You Forgot a Crucial Piece of Gear. Here’s How to Salvage Your Hike.
How to make due without hiking poles, a sleeping pad, and more pieces of crucial backpacking gear
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If you’ve ever forgotten an important piece of gear on a hike, you probably remember when it hit you—the moment that you went from blithely rummaging in your pack, to seriously digging through it, to finally tearing it apart in search of your puffy, sleeping bag, or stove. Then, when the rest of your gear lay scattered over the ground, a moment of resignation, and a question: What now?
Forgetting a key piece of equipment can (and sometimes should) put an end to your hiking plans. But as with a lot of things in the backcountry, you can often substitute a little bit of know-how for gear, at least for a night or two. We polled the staff about their hard-won solutions for making do without tent poles, bags, hiking shoes, and more—and for their advice about when it’s time to just call it.
So you packed your tent poles separately from your body and fly, but forgot to add them to your pack? You’re not alone: Just ask Alisha McDarris, who had to improvise with a tripod and a spare pole from a friend’s tent after she forgot hers on a trip to Big Bend National Park. As her story demonstrates, it’s possible to come up with a makeshift solution when you leave your shelter’s bones at home. What that is depends on where you are, and what you have on you.
The simplest plan B: Do without a tent. People have been cowboy camping since the dawn of the human species, and as long as the weather is calm, the bugs are marginal, and your sleeping bag is warm enough, it’s still a good solution. (Pro tip: If you’re camping on the snow or on wet ground, use your flattened tent’s body as a tarp to keep you from dampening your bag if you roll off your pad.)
If rain is a possibility or the mosquitoes are vicious, all’s not lost. Your best bet is to string up your tent with a bit of cordage (paracord is your best bet, but this trick is possible to pull off with your shelter’s unknotted guylines, or extra rope you didn’t use for your bear hang). The process is easiest with an A-frame tent: Stake out the corners, run a line directly over the top of the tent between two trees or other tie-out points, and attach it with the clips or the pole sleeve. Two lines arranged in an X-shape can help keep your dome tent aloft, though the pitch will be noticeably flappier.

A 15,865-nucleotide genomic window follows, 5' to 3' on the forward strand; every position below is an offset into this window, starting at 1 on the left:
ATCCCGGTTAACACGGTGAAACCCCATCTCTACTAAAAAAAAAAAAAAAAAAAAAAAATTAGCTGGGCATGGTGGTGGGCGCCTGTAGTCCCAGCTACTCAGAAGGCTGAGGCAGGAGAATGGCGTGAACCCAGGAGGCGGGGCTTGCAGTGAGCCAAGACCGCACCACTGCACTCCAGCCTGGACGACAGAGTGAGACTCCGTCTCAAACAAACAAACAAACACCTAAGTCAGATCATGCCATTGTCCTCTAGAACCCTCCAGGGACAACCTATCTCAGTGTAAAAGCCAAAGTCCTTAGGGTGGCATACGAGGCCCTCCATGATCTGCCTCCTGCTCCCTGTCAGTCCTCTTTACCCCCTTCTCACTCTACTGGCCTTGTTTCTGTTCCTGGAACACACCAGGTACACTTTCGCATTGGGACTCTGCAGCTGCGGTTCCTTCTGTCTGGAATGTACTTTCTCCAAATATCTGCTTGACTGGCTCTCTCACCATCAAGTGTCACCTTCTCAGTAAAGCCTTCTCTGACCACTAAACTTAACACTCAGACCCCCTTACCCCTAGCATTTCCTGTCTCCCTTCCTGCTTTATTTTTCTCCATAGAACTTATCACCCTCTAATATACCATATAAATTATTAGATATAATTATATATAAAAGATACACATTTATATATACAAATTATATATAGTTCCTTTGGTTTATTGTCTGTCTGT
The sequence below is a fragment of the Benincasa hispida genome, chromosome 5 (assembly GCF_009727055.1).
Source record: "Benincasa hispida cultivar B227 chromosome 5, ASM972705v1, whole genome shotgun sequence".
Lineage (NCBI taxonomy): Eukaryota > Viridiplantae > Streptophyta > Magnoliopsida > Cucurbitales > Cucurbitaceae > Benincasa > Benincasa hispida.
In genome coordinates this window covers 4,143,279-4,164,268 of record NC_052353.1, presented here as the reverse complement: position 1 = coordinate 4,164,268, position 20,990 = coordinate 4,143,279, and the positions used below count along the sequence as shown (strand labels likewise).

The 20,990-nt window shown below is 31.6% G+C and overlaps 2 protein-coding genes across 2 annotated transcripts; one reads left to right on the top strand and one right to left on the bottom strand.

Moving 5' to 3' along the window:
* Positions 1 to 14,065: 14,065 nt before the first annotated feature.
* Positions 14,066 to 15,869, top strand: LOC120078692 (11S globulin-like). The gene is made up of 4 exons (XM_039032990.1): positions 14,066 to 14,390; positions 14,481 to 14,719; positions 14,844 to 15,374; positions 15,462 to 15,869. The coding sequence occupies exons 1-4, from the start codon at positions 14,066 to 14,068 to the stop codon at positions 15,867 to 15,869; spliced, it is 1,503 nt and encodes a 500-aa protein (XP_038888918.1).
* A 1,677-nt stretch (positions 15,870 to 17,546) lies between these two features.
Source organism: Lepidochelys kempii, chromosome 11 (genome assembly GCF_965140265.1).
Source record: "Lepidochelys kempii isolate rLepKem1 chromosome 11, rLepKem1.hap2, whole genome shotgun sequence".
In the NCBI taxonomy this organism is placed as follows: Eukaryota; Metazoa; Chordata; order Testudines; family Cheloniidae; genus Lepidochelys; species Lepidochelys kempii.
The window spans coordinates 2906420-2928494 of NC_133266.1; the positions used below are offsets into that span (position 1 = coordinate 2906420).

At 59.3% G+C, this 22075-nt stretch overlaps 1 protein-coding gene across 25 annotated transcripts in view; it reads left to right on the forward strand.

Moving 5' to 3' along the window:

Turn around if: you don’t have the supplies to string up your tent or the weather forecast is truly stormy.
Like your tent poles, you likely won’t realize your sleeping bag is missing until you get to your intended campsite, leaving you with relatively few options to replace it. One easy one is to share with a friend: Unzip their bag and sleep together under it like a quilt. Because your body weight normally compresses the insulation beneath you in your bag, you won’t lose much heat by sleeping directly on top of your pad, though you’ll have to get cozy and stay still to avoid drafts. (Wear a beanie or pull up your jacket’s hood to keep your head warm.)
Going solo? If you brought a mylar emergency blanket or bivy sack, you can make that work in a pinch. Despite how thin they are, they will help keep you warm–I’ve slept through late-spring snowfall under one–but they come with some big caveats. The biggest: They don’t breathe, at all, so be prepared to wake up damp.
Turn around if: you don’t have a partner or an emergency blanket, or the weather is cold enough to risk hypothermia.
Your sleeping pad is a small piece of gear with a big role: That inch or two of foam and air doesn’t just keep you comfy, it helps keep you warm by insulating you from the ground, too. Unfortunately, while improvised solutions can help with the latter, they won’t help much with the former: Get ready for an uncomfortable night.
First of all, consider whether you can get by without a mat—on warm summer nights, it’s possible, though you’ll want to take extra care to find a smooth campsite or else wake up with the indentation of every pebble underneath your tent floor pushed into your back. If temperatures are marginal, you can try emptying out your partner and your backpacks and using them as an improvised pad. (This trick works best with packs that have an internal framesheet; frameless packs won’t be much help.) Backpacking solo? Lay your own empty pack on the ground and practice sleeping sitting up.